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Chemical geothermometers and mixing models for geothermal systems

Geothermics

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DOI: 10.1016/0375-6505(77)90007-4

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Abstract

Qualitative chemical geothermometers utilize anomalous concentrations of various "indicator" elements in groundwaters, streams, soils, and soil gases to outline favorable places to explore for geothermal energy. Some of the qualitative methods, such as the delineation of mercury and helium anomalies in soil gases, do not require the presence of hot springs or fumaroles. However, these techniques may also outline fossil thermal areas that are now cold. Quantitative chemical geothermometers and mixing models can provide information about present probable minimum subsurface temperatures. Interpretation is easiest where several hot or warm springs are present in a given area. At this time the most widely used quantitative chemical geothermometers are silica, Na/K, and Na-K-Ca. ?? 1976.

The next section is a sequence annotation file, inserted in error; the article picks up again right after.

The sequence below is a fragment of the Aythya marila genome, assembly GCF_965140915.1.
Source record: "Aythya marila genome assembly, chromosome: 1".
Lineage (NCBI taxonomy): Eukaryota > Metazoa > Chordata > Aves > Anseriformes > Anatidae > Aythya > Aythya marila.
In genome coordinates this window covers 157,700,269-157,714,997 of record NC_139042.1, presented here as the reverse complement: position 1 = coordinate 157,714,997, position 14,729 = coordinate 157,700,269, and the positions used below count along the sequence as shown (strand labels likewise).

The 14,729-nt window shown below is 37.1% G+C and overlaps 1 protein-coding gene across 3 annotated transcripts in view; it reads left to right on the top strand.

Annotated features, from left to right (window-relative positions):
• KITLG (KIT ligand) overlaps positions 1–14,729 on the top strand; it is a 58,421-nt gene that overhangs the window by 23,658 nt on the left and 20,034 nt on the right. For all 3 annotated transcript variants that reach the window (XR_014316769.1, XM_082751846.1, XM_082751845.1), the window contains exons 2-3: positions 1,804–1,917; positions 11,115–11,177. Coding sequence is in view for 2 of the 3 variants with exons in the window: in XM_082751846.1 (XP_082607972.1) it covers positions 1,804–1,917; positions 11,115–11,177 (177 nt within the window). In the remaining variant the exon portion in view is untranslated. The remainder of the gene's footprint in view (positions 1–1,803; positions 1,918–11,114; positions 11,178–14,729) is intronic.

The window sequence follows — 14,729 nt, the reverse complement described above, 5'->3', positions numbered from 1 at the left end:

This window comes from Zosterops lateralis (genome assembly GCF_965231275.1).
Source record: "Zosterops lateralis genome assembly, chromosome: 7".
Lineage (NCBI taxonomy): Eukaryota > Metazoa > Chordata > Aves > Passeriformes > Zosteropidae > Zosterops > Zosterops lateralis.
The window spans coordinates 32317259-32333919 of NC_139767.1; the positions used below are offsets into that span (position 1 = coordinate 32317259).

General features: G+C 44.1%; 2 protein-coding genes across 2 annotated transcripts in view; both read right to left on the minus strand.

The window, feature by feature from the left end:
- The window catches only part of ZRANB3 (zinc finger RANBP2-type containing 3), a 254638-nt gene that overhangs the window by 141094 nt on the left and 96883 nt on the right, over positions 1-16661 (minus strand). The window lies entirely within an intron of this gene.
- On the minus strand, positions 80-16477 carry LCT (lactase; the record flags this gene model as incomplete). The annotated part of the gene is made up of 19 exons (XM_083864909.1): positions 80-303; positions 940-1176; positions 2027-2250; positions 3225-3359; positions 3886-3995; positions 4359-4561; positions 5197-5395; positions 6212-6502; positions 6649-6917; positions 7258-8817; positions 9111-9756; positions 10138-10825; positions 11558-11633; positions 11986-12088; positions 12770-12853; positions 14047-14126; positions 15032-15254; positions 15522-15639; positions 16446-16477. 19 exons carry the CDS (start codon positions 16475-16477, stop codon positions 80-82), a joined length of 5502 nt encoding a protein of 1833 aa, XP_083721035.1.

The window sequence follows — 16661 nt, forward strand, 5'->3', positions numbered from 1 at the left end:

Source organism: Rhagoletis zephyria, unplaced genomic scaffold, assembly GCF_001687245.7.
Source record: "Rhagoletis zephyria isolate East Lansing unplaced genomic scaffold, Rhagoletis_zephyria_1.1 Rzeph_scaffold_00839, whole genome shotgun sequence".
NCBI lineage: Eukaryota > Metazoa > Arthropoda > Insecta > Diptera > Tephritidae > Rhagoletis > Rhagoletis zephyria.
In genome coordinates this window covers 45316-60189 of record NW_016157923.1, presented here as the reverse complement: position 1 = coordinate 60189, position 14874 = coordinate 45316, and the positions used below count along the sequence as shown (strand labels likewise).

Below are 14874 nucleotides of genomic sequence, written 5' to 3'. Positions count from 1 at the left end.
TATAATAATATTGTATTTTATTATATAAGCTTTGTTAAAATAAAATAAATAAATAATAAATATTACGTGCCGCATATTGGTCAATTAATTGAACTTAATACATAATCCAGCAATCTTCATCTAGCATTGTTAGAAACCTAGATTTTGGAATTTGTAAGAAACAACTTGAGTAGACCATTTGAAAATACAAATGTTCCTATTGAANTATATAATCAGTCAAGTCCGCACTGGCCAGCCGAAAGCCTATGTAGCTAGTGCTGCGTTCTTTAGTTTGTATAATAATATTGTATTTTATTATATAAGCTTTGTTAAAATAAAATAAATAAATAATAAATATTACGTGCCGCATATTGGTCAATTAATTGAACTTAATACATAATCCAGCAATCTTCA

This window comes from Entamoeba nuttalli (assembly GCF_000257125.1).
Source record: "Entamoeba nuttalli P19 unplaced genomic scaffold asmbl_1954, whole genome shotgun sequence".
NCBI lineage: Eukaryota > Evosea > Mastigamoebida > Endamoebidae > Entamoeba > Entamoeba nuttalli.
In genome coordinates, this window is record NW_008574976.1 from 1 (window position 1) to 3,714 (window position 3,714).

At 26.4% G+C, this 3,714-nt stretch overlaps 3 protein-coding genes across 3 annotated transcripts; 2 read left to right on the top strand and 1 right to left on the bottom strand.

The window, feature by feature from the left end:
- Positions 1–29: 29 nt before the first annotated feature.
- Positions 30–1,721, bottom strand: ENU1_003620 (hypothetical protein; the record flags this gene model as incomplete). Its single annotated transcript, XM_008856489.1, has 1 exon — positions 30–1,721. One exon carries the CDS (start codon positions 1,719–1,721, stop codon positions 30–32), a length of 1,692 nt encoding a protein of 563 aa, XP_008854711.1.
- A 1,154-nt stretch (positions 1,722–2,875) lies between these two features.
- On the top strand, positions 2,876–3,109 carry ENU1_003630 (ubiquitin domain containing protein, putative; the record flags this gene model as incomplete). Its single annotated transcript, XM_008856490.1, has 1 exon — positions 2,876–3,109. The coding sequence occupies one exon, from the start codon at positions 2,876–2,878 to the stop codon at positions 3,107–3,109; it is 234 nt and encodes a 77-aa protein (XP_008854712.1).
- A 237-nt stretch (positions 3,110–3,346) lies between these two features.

Additional Publication Details

Publication type:
Article
Publication Subtype:
Journal Article
Title:
Chemical geothermometers and mixing models for geothermal systems
Series title:
Geothermics
DOI:
10.1016/0375-6505(77)90007-4
Volume
5
Issue:
1-4
Year Published:
1977
Language:
English
Publisher:
Elsevier
Larger Work Type:
Article
Larger Work Subtype:
Journal Article
Larger Work Title:
Geothermics
First page:
41
Last page:
50
Number of Pages:
10